Skip to content





Speech to Council by Mayor Geordin Hill-Lewis<p>Molweni, goeie more, as salaamu alaikum, shalom, good morning, </p><p> <br></p><p>Speaker, we are all familiar with the City's lovely, modern logo. For those who haven't looked closely at it, it features a Table Mountain motif running in colourful concentric rings that come together around a central circle to remind us of the protea. It conveys our city's natural beauty and diversity, and gives us a sense of focus. </p><p> </p><p>Before modern logos and designer slogans, before any homo sapiens of any creed or colour ever lived here, Cape Town's beautiful and distinctive mountain has presided over this bay and has become the global symbol of our city home. </p><p> </p><p>It is now officially the number one tourist attraction on the African continent – towering over the ancient pyramids of Giza, the Victoria Falls (Mosi-o-Tunya), and even the Serengeti National Park. </p><p> </p><p>It is not only a wonderful place to visit, but it also symbolises stability and strength. </p><p> </p><p>Much like our mountain has seen every storm, fire and gale come and go for 10 000 years and more, the mountain calls Cape Town and Capetonians to the values of steadfastness, resolute composure and calm confidence about the future. </p><p> </p><p>And so important are the values of strength, stability, and steadfastness at this moment in our country's history. </p><p> </p><p>It is a sad fact, Speaker, that almost wherever we look in South Africa, we see the opposite — instability, vacillation, and institutional weakness. </p><p> </p><p>Last week, our country's President was found by a committee of preliminary enquiry to have committed a <em>prima facie </em>breach of several legal and Constitutional obligations by hiding hundreds of thousands of US dollars, inexplicably, in his couch. </p><p> </p><p>Soon after, news emerged that the President would resign, leaving many worried about who would replace him. Apparently, the President then changed his mind, but not before the Rand took a nasty tumble against foreign currencies, making many basic goods even more expensive for the country's poorest residents.  </p><p> </p><p>Currently, no one is quite certain who will be leading our country next week or the week after. In many ways, the futures of 60 million South Africans hang in the balance. </p><p> </p><p>This is not the first time that our national leaders have shown themselves to be neither stable, nor steadfast.  </p><p> </p><p>And, this year, several local governments across the country, including in important metros, have been rocked by instability. </p><p> </p><p>In some of these cases, coalition members simply changed their minds about coalitions they had contractually agreed to enter and support. These coalition members believed their short-term political interests in creating political instability were more important than residents' interests in strong, forward looking and principled government. </p><p> </p><p>Madam Speaker, I stand here today grateful to be able to once again say, "not in Cape Town". </p><p> </p><p>One year into office, this council is functioning like it should, and our government has been able to avoid the petty political drama that destabilises governments across the country every day. </p><p> </p><p>In Cape Town, we have lived up to the values represented by our famous mountain. We have been steady, strong, and steadfast in our pursuit of the pledges on which we were elected, and our commitment to make this a City of Hope for All. </p><p> </p><p>We have looked forward with optimism to a more prosperous future for Cape Town, and we have rolled up our sleeves to actively build that future together. </p><p> </p><p>I'd like to take this moment to thank every official of this administration who has played a role in ensuring this year has been such a positive year for Cape Town. </p><p> </p><p>Thank you to all those councilors who have put people before politics by holding our government to account honestly and fairly, with facts and not with innuendo and political theatre. Substantive, honest opposition is an essential part of stable democratic government. </p><p> </p><p>Every resident of this city must know, and can know, that this government will administer public money honestly, and in service of the public. We will never, ever allow the epidemic of corruption that has destroyed the national state and the national governing party, to gain any foothold here.  </p><p> </p><p>I look forward to seeing the results of the Auditor General's audit of the City, which will be released early next year. I am confident that we are running a competent, financially disciplined and clean administration and that the audit will confirm this. </p><p> </p><p>It has been a remarkable year for this council, for our government and for the whole of Team Cape Town. Not only have we made strong and steady progress on our electoral mandate, but there is a real feeling of focused determination, energy and resolve in this building. </p><p> </p><p>We know what our mission is, and we are delivering it day by day. </p><p> </p><p>Our mission is to grow this city economy faster, so we can get people out of poverty and into work, so that every person can be optimistic about the future again, and know that South Africa can work, because Cape Town is showing the way. </p><p> </p><p><strong>Last year, Speaker, our government pledged to make Cape Town safer. </strong></p><p> </p><p>Two weeks ago, we received the latest quarterly crime statistics from the SAPS. Amid a truly bleak national picture, the stats for the areas where we are doing more to make up for SAPS and the national governments' policing failure, show cause for optimism. </p><p>Of course there is still far too much violent crime. But our model is starting to bring down violent crime and remove criminals and guns from our streets. </p><p>Since LEAP was deployed to Philippi East earlier this year, the area has completely fallen off the list of top 30 crime zones in South Africa. Gugulethu has seen a 30,6% decrease in murder in the last year and Delft a 17,4% decrease in murder. </p><p>Last month, we launched our tech-led Highway Patrol Unit, which will help make our major routes a lot safer. Over the next three years, we'll invest hundreds of millions in new safety tech that will enable smarter enforcement, from drones and manned aircraft, to CCTV, bodycams, dashcams and gunshot sensors.</p><p>And we are pushing hard for the devolution of more policing power to our excellent City law enforcement services, as SAPS lacks the resources to fight crime alone. </p><p>We continue to call on national government to devolve full criminal investigative powers to our officers. There is no doubt that if our officers have the power to prepare prosecution-ready case dockets, crime will come down in Cape Town even more. We will continue to fight the good fight in the coming year on behalf of every single resident impacted by crime in our city.</p><p><strong>Last year, we pledged to start doing something about the economic devastation brought about by energy insecurity in South Africa, and begin to end load-shedding over time in Cape Town. </strong></p><p>Since we made that pledge, we have gone out on tender in record time for the procurement of 300MW of privately produced power. We have enabled businesses who produce excess energy to sell all of it back to the City. We have announced the construction of our own solar plant in Atlantis, and we have commenced our wheeling pilot project with several large commercial participants. </p><p>This year, we've protected City customers from more than 1 100 hours of load-shedding. I want to thank those members of Team Cape Town who diligently work to manage our grid to protect jobs and residents.</p><p>Yesterday, our country was once again plunged into Stage 6 darkness. We now face the very real prospect of even higher stages as Eskom announced that one unit at Koeberg is going out of service today for six months of essential upgrades. In response, the City yesterday activated our Disaster Management Centre, which will remain in a state of activation until the threat of a Stage 8 blackout recedes. </p><p>While every effort and every preparation that can be made will be made to protect essential services in the event of an escalation beyond Stage 6, make no mistake – if this were to happen it would be a time of profound and unprecedented social and economic crisis for South Africa. </p><p>As it is, there can be no prospect of national development – and progress out of poverty – so long as this crisis of rolling blackouts persists. </p><p>Every time this happens, our resolve is only strengthened further that Cape Town will show South Africa how the future can be different. We will exploit any and every opportunity to accelerate our efforts to reduce our reliance on Eskom and the national state as fast we can. </p><p><strong>Last year, we pledged to do more to clean up Cape Town, and we have made meaningful progress in this regard.</strong> </p><p>But what has impressed me most is how eager Capetonians are to roll up their sleeves to improve their own communities in our #SpringCleanCT campaign. </p><p>I have said that restoring the health of our waterways and vleis is non-negotiable. In the coming years we aim to steadily close off the multiple sources of pollution to our critically affected waterbodies – including Milnerton Lagoon, where we are building up to the dredging and removal of sediment containing decades of urban pollution.</p><p>We have increased our investment in water and sewage infrastructure to R8 billion over three years and have quadrupled our sewer pipe replacement, and we are also investing in improved responsiveness to sewer spills. </p><p>We are making meaningful progress on achieving more dignified living conditions for the least well off in our city, Speaker, and I think we can all be very proud of what we have achieved this year. </p><p><strong>Last year, we pledged to improve public transport in our city. </strong></p><p>The N2 express MyCiTi service is back up and running, and the expansion of services linking Khayelitsha and Mitchell's Plain with the Southern Suburbs is well under way. This will go a long way towards addressing the spatial separation that persists in our city. </p><p>We have begun the process of devolving control of passenger rail from national government to the City, which will allow a functional and affordable public transport system with trains as its backbone. The rail feasibility study will be an exciting aspect of our governance programme in the year ahead. </p><p><strong>We also pledged to do the basics better.</strong></p><p>We have made it easier for residents to access the City's services through improvements to our C3 system, by implementing online motor vehicle licensing renewals and account payments. Residents who still want to access services in person can now book an appointment and skip the queue.</p><p>I believe businesses in Cape Town already have the country's most reliable access to the basics they need from the government in order to thrive and grow. I was delighted this week to see that Cape Town officially had the biggest decrease in unemployment in the country in the second quarter of this year. </p><p>There is now a much smaller proportion of people either out of work or who have given up looking for work in Cape Town than anywhere else in the country. This is because investors are choosing Cape Town, and employing people in their businesses here.</p><p>But, Madam Speaker, we know that there is more to be done to aggressively grow our economy and get more Capetonians out of poverty through work. </p><p>Through our ease of doing business programme, we are hearing directly from businesses about what they need to be able to operate better. We are listening to them, and we are changing where we need to. </p><p>We have significantly increased our infrastructure investment because we know that good infrastructure is the foundation of every growing economy. Not only are we putting up the money, but we are ensuring that we have the engineers and project managers we need to make these projects work. </p><p>And we are focusing our efforts on the most economically impactful areas of infrastructure -- water and sewerage, roads and transport, safety, and energy. Not only will this secure a more dignified way of life for many of the City's least-well-off residents, but it will lift more people out of poverty through growth and employment.</p><p><strong>Finally, we pledged to do more for housing in Cape Town. </strong></p><p>Today we can announce yet another well-located property for social housing, with public participation opening tomorrow on the City's plans to release the Earl Street property in Woodstock for development.</p><p>This is the fifth property to reach a critical milestone for land release in just over six months, under our Land Release for Affordable Housing priority programme.</p><p>Around 1 300 social housing units have been approved since May, with 800 social housing units now in the construction phase in Central Cape Town. </p><p>Our newly-launched <em>No Cost Transfer programme</em> will make it easier for tenants of around 7 500 saleable Council rental units to become home owners, without having to pay anything towards the transfer costs of these units. And how it has warmed all of our hearts to see Ms Elizabeth Bruintjies, and Ms Francis Isaacs, and Mrs Gadija Japhta, and many other residents becoming home owners for the very first time in their lives by taking 'no cost' transfer of the homes they live in. Mrs Japhta from Lotus River joins us in the audience today, and we welcome her and congratulate her and her family warmly. </p><p>Speaker, we are also making encouraging progress on plans to expand dignified transitional shelter to help more people off the streets in Cape Town. </p><p>Over the last year, we have shifted the City's policy to care interventions designed to help the homeless off the streets, with the clear understanding that even if this offer of help is rebuffed, we must act to keep public spaces open, clean and safe for all Capetonians.</p><p>There are some in our city who think that we should allow people to claim a piece of public land as theirs and never do anything about it. There are some who think the city should never evict anyone from property that is not theirs. There are some who believe it is a good idea to encourage the further loss of public space to those who would like to claim it, even if it meant that every verge, road reserve, sports facility and public building in Cape Town was lost for broader public use.  </p><p>We do not agree. That is not and will never be our policy. Living on the street is not safe and dignified for those living there, nor safe and dignified for the people living around them. </p><p>Our city's public spaces serve important economic and community needs, and no person has the right to reserve these spaces as exclusively theirs, while indefinitely refusing all offers of shelter and social assistance.</p><p>To expand dignified transitional shelter in Cape Town over the next three years, we're looking to spend at least R142 million to increase the number of City-run Safe Spaces where these are most needed. This is on top of the City's ongoing support to NGOs assisting the homeless, including grant-in-aid funding and support to expand shelters operating on municipal land.</p><p>A large proportion of Capetonians living in the public spaces suffer from mental afflictions, addiction, depression, psychosis, trauma, or familial abuse. This situation severely worsened due to the economic impact of Covid-19 lockdowns. </p><p>That's why, much like NGO-run shelters, the City's Safe Spaces offer dignified transitional shelter, two meals per day and access to a range of care interventions, like social services, mental health care, addiction treatment, job placement, family reunification, help getting ID books – all of these care interventions are designed to reintegrate people into society and help them off streets on a sustainable basis. </p><p>Earlier this week, I visited Green Point CBD to check out a site for a potential new Safe Space, which will add around 300 more beds to help more people off the streets. We already have two expanded Safe Spaces in the CBD area totalling around 500 beds, and one in Bellville with around 200 beds.</p><p>We are now filing the applications required for planning approvals for this new Safe Space in Green Point, which will also include an opportunity for any affected parties to comment. The property is on Ebenezer Road, and is well-positioned to help more people off the streets along the Seaboard.</p><p>We are also making progress on re-purposing other municipal-owned sites elsewhere in the City, working together with NGO partners, CIDS and residents.</p><p>Simultaneously, the City's social development officials are continuing with a city-wide process of conducting individual social assessments of those living on the streets. This includes the reasons for homelessness, physical and mental health, living conditions, and sources of income. This will result in a referral for social assistance, which can include accommodation at a shelter or City-run safe space.</p><p>Many people accept these offers of support.</p><p>But, Speaker, sadly there are also many cases where those unlawfully occupying public spaces have consistently refused all offers of social assistance.</p><p>In these instances, the City will seek the necessary court order, and ensure alternative accommodation at shelters or safe spaces has been offered, where this is just and equitable.</p><p>An example is the public open space on Baxter Street in Durbanville, where the High Court recently ordered the serving of eviction notices for those who have consistently refused offers of social support.</p><p>The City will be approaching the courts for similar orders for hotspots around the City, including the CBD. These processes do take time, as the City needs to establish the social circumstances and identities of those unlawfully occupying public spaces, and ensure there is a record of social assistance having been offered as a first resort. </p><p>This is the only principled way forward on this issue, Speaker, which allows us to protect the public spaces needed for social and economic development, while also showing care for people sleeping rough.   </p><p>Madam Speaker, inspired by our mountain, our government strives to be a strong and steadfast custodian of our great city. And it is in that strength, stability, and steadfastness that Capetonians experience the possibility of hope for the future. </p><p>This year ahead, Speaker, I ask that every councilor here present joins me in recommitting ourselves to Capetonians, their interests, and their futures. We must, Speaker, be the agents of hope. But in order to do that, we must put our own interests last. That is what is required to act in a principled way, in a way that remains consistent with the ideals to which we are called by our Constitution and which forms the only sure foundation on which we will save our country.</p><p>Our first year is behind us. Now we look with great excitement and anticipation to the year ahead, because we know it brings still more opportunity for Cape Town to do more. </p><p>While storms, gales and blazes batter our national politics and our fragile economy, Cape Town stands tall and proud as a living symbol of how we will build the future. </p><p>I wish everyone a blessed festive season, which includes the Jewish holiday of Hannukah, the Christian holiday of Christmas and Hindu holiday of Makar Sankranti. I wish every Capetonian a blessed New Year. And in the words of the hymn I'm sure we all remember, "God be with you till we meet again".</p><p>Merry Christmas. <br></p><p><br></p>2022-12-07T22:00:00ZGP0|#1d539e44-7c8c-4646-887d-386dc1d95d70;L0|#01d539e44-7c8c-4646-887d-386dc1d95d70|City news;GTSet|#62efe227-07aa-45e7-944c-ceebacca891dGP0|#90b49a62-96e2-436a-9c68-187c9ab33534;L0|#090b49a62-96e2-436a-9c68-187c9ab33534|Mayor;GTSet|#2e3de6c1-9951-4747-8f53-470629a399bb10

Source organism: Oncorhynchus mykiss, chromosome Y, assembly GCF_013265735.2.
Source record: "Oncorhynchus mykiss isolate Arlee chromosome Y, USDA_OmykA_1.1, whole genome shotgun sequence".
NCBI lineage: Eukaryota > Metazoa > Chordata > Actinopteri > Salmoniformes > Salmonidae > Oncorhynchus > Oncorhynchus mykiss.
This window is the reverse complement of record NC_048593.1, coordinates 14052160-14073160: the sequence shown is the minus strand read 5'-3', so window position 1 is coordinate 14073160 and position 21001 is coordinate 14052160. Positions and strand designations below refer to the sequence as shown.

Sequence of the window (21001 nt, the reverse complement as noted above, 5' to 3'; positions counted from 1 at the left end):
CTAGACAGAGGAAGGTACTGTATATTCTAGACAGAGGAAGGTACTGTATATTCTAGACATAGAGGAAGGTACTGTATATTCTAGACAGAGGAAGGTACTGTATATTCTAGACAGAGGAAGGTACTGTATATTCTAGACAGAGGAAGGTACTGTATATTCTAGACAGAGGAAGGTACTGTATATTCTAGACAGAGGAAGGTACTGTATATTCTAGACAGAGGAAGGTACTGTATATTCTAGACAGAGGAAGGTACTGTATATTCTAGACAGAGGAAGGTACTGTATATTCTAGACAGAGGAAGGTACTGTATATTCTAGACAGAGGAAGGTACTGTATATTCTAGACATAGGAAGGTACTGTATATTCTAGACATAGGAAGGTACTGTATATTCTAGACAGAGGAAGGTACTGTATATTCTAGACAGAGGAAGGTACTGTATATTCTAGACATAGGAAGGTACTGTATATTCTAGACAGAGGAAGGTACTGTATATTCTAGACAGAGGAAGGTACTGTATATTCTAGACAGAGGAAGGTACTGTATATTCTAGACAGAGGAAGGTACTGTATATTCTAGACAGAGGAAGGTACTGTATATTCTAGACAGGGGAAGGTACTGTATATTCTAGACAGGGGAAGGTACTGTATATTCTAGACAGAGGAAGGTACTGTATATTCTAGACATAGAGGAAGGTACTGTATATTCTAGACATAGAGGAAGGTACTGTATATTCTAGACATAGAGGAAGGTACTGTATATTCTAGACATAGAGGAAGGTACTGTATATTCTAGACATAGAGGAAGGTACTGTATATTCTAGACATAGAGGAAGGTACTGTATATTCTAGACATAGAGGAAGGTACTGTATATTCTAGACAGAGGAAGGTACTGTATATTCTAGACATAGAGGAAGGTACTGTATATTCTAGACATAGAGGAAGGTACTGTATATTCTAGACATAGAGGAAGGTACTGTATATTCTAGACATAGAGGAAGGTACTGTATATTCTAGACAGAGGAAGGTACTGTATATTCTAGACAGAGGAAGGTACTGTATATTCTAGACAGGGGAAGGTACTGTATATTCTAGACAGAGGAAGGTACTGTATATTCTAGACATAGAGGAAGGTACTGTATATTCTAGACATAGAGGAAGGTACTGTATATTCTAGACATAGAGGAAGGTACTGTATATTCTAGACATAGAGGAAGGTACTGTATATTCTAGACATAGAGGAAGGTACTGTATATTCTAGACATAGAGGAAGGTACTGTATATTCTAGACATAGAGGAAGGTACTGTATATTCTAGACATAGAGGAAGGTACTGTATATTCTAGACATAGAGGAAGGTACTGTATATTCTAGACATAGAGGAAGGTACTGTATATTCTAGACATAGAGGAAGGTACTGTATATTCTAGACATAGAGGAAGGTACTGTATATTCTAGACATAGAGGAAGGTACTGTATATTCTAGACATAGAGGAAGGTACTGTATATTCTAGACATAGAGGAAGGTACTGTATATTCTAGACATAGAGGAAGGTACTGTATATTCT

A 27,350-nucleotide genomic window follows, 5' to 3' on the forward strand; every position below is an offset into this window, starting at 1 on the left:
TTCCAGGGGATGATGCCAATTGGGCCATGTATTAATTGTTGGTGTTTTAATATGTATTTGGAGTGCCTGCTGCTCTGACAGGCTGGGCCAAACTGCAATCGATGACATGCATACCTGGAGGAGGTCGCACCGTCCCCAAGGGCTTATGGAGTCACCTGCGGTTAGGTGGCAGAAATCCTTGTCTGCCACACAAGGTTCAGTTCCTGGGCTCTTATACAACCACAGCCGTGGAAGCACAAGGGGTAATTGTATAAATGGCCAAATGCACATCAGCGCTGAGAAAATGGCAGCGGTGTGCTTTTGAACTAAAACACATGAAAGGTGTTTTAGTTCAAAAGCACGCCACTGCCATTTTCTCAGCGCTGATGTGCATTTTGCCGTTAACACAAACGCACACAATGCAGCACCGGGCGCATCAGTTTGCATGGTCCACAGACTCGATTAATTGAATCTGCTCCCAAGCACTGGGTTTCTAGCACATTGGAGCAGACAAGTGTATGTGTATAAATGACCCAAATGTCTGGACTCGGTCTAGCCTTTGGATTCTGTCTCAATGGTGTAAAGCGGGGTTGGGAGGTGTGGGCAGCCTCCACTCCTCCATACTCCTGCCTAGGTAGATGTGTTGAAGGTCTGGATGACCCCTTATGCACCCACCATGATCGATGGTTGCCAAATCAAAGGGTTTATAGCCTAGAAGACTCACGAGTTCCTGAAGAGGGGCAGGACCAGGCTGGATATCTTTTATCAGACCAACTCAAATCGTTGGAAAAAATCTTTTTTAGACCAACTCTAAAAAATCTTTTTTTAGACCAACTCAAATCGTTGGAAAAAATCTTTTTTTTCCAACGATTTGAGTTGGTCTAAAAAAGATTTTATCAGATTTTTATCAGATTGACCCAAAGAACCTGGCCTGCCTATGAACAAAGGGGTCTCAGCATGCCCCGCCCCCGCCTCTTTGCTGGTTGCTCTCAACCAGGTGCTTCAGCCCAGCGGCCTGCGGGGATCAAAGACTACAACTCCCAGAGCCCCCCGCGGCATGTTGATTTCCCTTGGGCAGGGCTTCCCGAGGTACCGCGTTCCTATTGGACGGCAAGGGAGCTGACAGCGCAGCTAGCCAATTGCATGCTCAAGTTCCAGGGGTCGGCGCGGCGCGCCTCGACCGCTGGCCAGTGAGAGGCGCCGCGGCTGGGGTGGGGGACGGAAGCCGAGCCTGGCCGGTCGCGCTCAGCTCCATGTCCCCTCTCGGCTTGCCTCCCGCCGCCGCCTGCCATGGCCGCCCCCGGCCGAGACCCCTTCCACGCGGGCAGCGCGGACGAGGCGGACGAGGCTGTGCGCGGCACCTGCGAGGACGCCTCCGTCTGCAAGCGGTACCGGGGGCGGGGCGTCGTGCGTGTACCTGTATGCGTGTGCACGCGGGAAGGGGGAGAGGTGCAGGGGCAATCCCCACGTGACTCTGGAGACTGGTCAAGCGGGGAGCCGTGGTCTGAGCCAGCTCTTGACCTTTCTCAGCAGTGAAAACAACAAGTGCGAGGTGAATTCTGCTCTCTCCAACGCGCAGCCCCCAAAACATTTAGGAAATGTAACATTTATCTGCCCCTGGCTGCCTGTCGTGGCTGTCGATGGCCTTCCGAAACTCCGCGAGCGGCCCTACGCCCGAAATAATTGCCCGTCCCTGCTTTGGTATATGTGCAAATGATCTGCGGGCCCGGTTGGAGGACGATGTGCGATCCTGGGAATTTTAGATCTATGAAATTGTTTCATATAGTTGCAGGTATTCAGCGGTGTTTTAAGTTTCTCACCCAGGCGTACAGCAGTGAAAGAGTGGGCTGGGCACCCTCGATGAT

You have disabled JavaScript on your browser.
Please enable it in order to use City online applications.